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Capital One seeks to acquire Discover for $35B

Capital One Financial is buying Discover Financial Services for $35 billion, in a deal that would bring together two of the nation's biggest lenders and credit card issuers. Associated Press File Photo

NEW YORK — Capital One Financial is betting that Americans will keep shopping and use a credit card to pay for their purchases at stores and on the internet.

Capital One announced Monday that it would buy Discover Financial Services for $35 billion. The combination could potentially shake up the payments industry, which is largely dominated by Visa and Mastercard.

The deal marries two of the largest credit card companies that aren't banks first, like JPMorgan Chase and Citigroup, with the notable exception of American Express. It also brings together two companies whose customers are largely similar: Often Americans who are looking for cash back or modest travel rewards, compared to the premium credit cards dominated by AmEx, Citi and Chase.

“This marketplace that’s dominated by the big players is going to shrink a little bit more now,” said Matt Schulz, chief credit card analyst at LendingTree.

In a call with investors Tuesday morning, Capital One executives said they planned to invest heavily into expanding the acceptance of Discover by consumers. While Discover is “almost universally” accepted by merchants, there’s a perception by consumers that Discover is less accepted in the U.S.

Capital One expects Americans to keep using their credit cards and maintain balances on those accounts to collect interest. In the fourth quarter of 2023, Americans held $1.13 trillion on their credit cards, and aggregate household debt balances increased by $212 billion, up 1.2%, according to the latest data from the New York Federal Reserve.

As they run up their card balances, consumers are also paying higher interest rates. The average interest rate on a bank credit card is roughly 21.5%, the highest it’s been since the Federal Reserve started tracking the data in 1994.

Capital One has long has a business model looking for customers who will keep a balance on their cards, aiming for customers with lower credit scores than American Express or even Discover. Once combined, the two companies will have more loans to customers on their credit cards than the much larger JPMorgan and Citigroup combined.

The deal also gives Discover's payment network a major credit card partner in a way that could make the payment network a major competitor once again. The U.S. credit card industry is dominated by the Visa-Mastercard duopoly with AmEx being a distance third place and Discover an even more distant fourth place. Roughly $6.8 trillion is run on Visa's credit and debit network compared to the only $550 billion on Discover's network.

Owning Discover's network would enable Capital One to get revenue from fees charged for every merchant transaction that runs on the network.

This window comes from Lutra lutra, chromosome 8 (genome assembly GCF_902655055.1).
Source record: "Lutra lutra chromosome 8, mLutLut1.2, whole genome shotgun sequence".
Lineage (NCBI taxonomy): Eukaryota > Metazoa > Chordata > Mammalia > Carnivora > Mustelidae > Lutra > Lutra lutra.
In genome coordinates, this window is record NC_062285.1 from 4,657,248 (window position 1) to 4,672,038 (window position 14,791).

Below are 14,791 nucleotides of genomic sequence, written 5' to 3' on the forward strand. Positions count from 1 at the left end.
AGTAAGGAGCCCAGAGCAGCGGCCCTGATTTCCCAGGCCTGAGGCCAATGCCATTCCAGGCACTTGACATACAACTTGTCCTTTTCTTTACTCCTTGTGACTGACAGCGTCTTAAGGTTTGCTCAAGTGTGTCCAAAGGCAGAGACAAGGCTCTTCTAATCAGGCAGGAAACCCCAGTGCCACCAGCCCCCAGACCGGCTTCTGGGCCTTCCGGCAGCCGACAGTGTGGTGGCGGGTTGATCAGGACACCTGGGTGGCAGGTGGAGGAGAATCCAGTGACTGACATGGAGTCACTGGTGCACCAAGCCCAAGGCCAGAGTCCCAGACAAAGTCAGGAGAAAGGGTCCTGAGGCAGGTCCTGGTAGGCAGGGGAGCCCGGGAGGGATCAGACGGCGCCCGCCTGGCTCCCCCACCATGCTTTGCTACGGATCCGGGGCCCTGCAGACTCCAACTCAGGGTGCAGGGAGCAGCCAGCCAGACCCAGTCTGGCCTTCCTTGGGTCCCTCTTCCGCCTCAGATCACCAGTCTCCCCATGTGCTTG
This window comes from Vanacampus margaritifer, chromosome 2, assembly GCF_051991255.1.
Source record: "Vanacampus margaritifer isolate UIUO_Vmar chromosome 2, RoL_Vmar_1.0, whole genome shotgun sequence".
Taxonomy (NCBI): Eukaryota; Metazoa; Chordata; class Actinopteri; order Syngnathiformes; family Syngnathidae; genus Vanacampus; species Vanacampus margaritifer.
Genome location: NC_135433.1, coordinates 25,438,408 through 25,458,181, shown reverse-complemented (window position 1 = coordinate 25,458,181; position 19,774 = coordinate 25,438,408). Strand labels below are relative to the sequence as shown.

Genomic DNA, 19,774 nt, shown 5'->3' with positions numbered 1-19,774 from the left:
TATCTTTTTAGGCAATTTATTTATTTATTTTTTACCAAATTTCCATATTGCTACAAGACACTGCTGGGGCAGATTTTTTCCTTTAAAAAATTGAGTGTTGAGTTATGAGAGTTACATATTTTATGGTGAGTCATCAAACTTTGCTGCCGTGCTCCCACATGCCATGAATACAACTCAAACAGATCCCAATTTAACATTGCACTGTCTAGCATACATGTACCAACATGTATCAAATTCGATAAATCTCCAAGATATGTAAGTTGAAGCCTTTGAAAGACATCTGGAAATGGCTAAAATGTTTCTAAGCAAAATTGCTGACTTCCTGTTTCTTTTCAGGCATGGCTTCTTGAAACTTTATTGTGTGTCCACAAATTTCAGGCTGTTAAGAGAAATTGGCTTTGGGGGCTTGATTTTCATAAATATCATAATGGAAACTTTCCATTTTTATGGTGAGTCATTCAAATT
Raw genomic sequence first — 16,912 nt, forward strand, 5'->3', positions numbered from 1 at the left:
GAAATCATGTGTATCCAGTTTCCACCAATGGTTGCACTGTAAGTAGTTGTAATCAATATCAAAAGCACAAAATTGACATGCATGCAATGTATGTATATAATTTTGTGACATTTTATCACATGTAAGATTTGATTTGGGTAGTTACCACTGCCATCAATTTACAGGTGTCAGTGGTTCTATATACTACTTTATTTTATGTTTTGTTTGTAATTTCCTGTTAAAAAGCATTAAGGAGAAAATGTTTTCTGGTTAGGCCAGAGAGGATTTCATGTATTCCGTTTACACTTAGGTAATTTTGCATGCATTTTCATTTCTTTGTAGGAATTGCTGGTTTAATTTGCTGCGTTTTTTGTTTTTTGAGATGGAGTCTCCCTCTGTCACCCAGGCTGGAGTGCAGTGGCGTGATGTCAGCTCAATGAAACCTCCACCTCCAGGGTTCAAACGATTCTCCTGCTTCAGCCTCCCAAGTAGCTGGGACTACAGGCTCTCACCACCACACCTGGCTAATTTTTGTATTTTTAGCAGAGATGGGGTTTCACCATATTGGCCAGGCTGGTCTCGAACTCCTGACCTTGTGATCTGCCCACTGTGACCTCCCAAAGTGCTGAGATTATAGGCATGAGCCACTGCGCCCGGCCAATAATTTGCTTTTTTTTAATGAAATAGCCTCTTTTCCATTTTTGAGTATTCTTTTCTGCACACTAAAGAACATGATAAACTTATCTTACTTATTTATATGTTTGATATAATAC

The run-up in consumers' credit card balances is not all good news. After battling inflation for more than two years, many lower- and middle-income Americans have run through their savings and are increasingly running up their credit card balances and taking on personal loans.

As a result the two lenders have added to the pool of money set aside to guard against defaults. Last year, Capital One's provisions for loan losses rose 78% to $10.4 billion. At Discover, such provisions more than doubled to $6.02 billion. Profits at both companies slumped more than 30%.

Discover’s customers are carrying $102 billion in balances on their credit cards, up 13% from a year earlier. Meanwhile, the charge-off rates and 30-day delinquency rates have climbed.

Consumer groups are expected to put heavy pressure on the Biden Administration to make sure the deal is good for consumers as well as shareholders.

“The deal also poses massive anti-trust concerns, given the vertical integration of Capital One’s credit card lending with Discover’s credit card network,” said Jesse Van Tol, president and CEO of the National Community Reinvestment Coalition.

It’s unclear whether the deal will pass regulatory scrutiny. Nearly every bank issues a credit card to customers but few companies are credit card companies first, and banks second. Both Discover — which was long ago the Sears Card — and Capital One started off as credit card companies that expanded into other financial offerings like checking and savings accounts.

“The path to approval is a key question mark as banking regulators are scrutinizing large bank transactions closely and this transaction would create a banking institution with over $600 billion of assets,” said Saul Martinez, an analyst with HSBC, in a note to investors.

Under the terms of the all-stock transaction, Discover Financial shareholders will receive Capital One shares valued at nearly $140. That’s a significant premium to the $110.49 that Discover shares closed at Friday. Discover shares rose nearly 14% to $125.78 in morning trading.

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